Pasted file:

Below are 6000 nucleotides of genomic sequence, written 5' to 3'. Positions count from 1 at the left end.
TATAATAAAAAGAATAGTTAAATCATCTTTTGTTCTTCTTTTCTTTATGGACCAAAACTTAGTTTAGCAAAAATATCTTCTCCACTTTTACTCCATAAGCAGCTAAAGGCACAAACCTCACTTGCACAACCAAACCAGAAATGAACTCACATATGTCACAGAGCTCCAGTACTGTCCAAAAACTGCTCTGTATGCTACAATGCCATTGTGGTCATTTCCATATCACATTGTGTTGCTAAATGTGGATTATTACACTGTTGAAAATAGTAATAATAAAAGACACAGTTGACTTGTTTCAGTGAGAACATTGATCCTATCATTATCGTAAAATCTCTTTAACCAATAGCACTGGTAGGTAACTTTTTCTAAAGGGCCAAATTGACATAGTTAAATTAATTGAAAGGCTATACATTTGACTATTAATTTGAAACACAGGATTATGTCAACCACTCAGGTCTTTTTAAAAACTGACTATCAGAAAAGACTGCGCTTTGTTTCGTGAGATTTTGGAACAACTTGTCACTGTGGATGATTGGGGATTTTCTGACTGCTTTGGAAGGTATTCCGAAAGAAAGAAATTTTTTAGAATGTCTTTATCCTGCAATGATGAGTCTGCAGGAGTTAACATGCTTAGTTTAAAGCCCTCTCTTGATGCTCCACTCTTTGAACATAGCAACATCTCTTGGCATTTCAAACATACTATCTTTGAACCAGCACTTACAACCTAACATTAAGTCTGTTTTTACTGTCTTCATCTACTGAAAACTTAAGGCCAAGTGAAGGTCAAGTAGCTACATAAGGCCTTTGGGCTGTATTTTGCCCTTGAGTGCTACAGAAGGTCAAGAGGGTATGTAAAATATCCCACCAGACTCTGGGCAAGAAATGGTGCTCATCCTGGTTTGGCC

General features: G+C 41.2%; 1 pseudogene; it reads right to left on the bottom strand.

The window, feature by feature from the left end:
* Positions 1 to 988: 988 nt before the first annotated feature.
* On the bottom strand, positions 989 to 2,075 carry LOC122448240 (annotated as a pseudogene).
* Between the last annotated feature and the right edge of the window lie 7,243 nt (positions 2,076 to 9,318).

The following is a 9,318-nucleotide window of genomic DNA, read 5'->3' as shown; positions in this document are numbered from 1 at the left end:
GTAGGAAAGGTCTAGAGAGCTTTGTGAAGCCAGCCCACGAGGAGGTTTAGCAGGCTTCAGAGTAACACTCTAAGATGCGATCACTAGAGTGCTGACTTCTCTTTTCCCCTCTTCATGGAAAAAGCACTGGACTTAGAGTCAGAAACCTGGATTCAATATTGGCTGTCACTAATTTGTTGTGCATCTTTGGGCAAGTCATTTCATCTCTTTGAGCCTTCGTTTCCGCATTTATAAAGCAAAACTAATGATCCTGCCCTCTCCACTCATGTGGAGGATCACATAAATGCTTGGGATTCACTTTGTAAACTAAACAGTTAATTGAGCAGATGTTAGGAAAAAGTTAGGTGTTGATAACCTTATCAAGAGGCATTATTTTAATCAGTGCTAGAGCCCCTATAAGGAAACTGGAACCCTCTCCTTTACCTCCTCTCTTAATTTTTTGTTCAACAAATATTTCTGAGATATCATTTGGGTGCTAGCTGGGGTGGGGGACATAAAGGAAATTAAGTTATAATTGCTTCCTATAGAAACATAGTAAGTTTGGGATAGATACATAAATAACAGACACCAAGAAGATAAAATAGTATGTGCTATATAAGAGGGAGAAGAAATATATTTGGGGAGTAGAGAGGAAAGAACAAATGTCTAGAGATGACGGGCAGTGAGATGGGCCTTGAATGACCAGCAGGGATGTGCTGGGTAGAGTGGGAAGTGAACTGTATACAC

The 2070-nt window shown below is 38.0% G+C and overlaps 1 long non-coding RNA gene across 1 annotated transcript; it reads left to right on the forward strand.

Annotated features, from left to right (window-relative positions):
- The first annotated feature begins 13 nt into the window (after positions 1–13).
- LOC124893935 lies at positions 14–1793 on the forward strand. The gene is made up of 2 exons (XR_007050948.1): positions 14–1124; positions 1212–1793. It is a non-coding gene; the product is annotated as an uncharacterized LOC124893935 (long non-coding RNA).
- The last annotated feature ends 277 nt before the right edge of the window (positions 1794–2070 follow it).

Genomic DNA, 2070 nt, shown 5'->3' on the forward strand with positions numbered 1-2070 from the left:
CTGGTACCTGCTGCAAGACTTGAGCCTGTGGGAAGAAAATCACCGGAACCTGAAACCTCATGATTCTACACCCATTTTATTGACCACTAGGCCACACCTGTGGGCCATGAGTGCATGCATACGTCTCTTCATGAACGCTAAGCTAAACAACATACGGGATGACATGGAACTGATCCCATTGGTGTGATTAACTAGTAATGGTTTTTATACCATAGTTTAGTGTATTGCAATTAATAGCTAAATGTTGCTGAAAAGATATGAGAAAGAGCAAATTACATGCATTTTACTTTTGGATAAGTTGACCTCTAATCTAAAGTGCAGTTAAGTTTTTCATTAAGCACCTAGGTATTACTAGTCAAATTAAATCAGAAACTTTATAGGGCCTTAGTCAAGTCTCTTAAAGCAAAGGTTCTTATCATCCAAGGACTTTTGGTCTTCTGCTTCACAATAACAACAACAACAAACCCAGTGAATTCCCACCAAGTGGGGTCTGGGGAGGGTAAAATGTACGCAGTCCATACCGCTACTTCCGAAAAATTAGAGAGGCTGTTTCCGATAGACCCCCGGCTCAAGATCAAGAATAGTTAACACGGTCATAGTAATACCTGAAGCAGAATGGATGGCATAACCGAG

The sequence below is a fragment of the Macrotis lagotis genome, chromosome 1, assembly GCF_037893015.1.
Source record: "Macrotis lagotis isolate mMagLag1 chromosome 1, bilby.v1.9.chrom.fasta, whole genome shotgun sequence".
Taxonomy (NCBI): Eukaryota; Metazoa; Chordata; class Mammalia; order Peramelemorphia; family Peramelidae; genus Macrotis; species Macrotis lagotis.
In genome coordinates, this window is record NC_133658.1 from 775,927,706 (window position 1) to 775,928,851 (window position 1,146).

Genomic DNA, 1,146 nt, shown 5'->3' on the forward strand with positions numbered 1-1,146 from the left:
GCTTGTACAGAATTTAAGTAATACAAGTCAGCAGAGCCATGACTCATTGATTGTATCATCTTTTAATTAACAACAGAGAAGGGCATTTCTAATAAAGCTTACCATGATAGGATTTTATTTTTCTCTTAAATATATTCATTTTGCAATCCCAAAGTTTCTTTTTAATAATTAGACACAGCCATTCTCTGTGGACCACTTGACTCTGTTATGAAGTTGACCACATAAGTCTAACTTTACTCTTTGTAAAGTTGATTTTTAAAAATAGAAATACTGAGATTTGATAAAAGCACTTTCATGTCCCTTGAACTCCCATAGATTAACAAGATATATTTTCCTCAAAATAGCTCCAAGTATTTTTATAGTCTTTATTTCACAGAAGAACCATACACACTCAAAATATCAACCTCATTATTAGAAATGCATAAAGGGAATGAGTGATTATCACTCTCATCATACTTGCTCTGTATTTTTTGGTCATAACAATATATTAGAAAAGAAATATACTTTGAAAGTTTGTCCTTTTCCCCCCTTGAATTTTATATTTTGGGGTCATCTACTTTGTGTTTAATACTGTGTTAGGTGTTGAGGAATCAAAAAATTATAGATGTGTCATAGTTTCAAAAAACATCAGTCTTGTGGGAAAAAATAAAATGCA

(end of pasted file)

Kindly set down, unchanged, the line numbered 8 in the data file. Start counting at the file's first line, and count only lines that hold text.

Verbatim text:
The following is a 9,318-nucleotide window of genomic DNA, read 5'->3' as shown; positions in this document are numbered from 1 at the left end: